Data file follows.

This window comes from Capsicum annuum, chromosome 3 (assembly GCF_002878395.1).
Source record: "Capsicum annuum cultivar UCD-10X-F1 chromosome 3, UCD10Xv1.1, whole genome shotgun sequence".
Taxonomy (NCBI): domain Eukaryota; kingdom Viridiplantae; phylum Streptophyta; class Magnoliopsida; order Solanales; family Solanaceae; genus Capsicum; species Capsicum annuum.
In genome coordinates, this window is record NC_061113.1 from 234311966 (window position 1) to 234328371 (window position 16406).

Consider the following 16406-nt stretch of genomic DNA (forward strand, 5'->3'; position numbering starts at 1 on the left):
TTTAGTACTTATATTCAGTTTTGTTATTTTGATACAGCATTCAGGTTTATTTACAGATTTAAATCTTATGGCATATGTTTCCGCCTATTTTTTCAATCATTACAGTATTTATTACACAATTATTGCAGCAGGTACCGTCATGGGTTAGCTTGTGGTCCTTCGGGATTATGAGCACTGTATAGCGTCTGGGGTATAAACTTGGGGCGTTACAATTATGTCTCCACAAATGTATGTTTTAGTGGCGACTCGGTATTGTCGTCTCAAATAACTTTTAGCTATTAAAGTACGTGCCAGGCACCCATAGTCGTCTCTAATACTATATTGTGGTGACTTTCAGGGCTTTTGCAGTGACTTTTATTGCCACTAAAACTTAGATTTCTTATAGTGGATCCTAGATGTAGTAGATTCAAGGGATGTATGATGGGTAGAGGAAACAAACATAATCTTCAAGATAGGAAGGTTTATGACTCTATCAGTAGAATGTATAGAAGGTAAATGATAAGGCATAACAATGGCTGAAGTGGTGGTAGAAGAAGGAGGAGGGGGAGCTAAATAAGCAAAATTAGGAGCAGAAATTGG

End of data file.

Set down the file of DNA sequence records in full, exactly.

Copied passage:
This window comes from Capsicum annuum, chromosome 3 (assembly GCF_002878395.1).
Source record: "Capsicum annuum cultivar UCD-10X-F1 chromosome 3, UCD10Xv1.1, whole genome shotgun sequence".
Taxonomy (NCBI): domain Eukaryota; kingdom Viridiplantae; phylum Streptophyta; class Magnoliopsida; order Solanales; family Solanaceae; genus Capsicum; species Capsicum annuum.
In genome coordinates, this window is record NC_061113.1 from 234311966 (window position 1) to 234328371 (window position 16406).

Consider the following 16406-nt stretch of genomic DNA (forward strand, 5'->3'; position numbering starts at 1 on the left):
TTTAGTACTTATATTCAGTTTTGTTATTTTGATACAGCATTCAGGTTTATTTACAGATTTAAATCTTATGGCATATGTTTCCGCCTATTTTTTCAATCATTACAGTATTTATTACACAATTATTGCAGCAGGTACCGTCATGGGTTAGCTTGTGGTCCTTCGGGATTATGAGCACTGTATAGCGTCTGGGGTATAAACTTGGGGCGTTACAATTATGTCTCCACAAATGTATGTTTTAGTGGCGACTCGGTATTGTCGTCTCAAATAACTTTTAGCTATTAAAGTACGTGCCAGGCACCCATAGTCGTCTCTAATACTATATTGTGGTGACTTTCAGGGCTTTTGCAGTGACTTTTATTGCCACTAAAACTTAGATTTCTTATAGTGGATCCTAGATGTAGTAGATTCAAGGGATGTATGATGGGTAGAGGAAACAAACATAATCTTCAAGATAGGAAGGTTTATGACTCTATCAGTAGAATGTATAGAAGGTAAATGATAAGGCATAACAATGGCTGAAGTGGTGGTAGAAGAAGGAGGAGGGGGAGCTAAATAAGCAAAATTAGGAGCAGAAATTGG